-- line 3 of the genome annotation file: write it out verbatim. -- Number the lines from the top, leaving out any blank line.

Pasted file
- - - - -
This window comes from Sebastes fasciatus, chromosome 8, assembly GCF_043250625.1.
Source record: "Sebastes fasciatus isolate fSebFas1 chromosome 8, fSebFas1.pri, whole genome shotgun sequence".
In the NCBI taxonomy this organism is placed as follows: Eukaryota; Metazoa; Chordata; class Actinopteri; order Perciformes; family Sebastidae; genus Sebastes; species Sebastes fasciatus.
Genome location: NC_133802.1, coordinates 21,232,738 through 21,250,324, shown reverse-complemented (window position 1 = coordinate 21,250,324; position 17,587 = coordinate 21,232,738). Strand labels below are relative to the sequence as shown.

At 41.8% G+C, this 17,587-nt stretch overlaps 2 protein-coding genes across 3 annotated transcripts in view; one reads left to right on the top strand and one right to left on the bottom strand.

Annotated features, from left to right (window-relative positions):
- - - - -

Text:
In the NCBI taxonomy this organism is placed as follows: Eukaryota; Metazoa; Chordata; class Actinopteri; order Perciformes; family Sebastidae; genus Sebastes; species Sebastes fasciatus.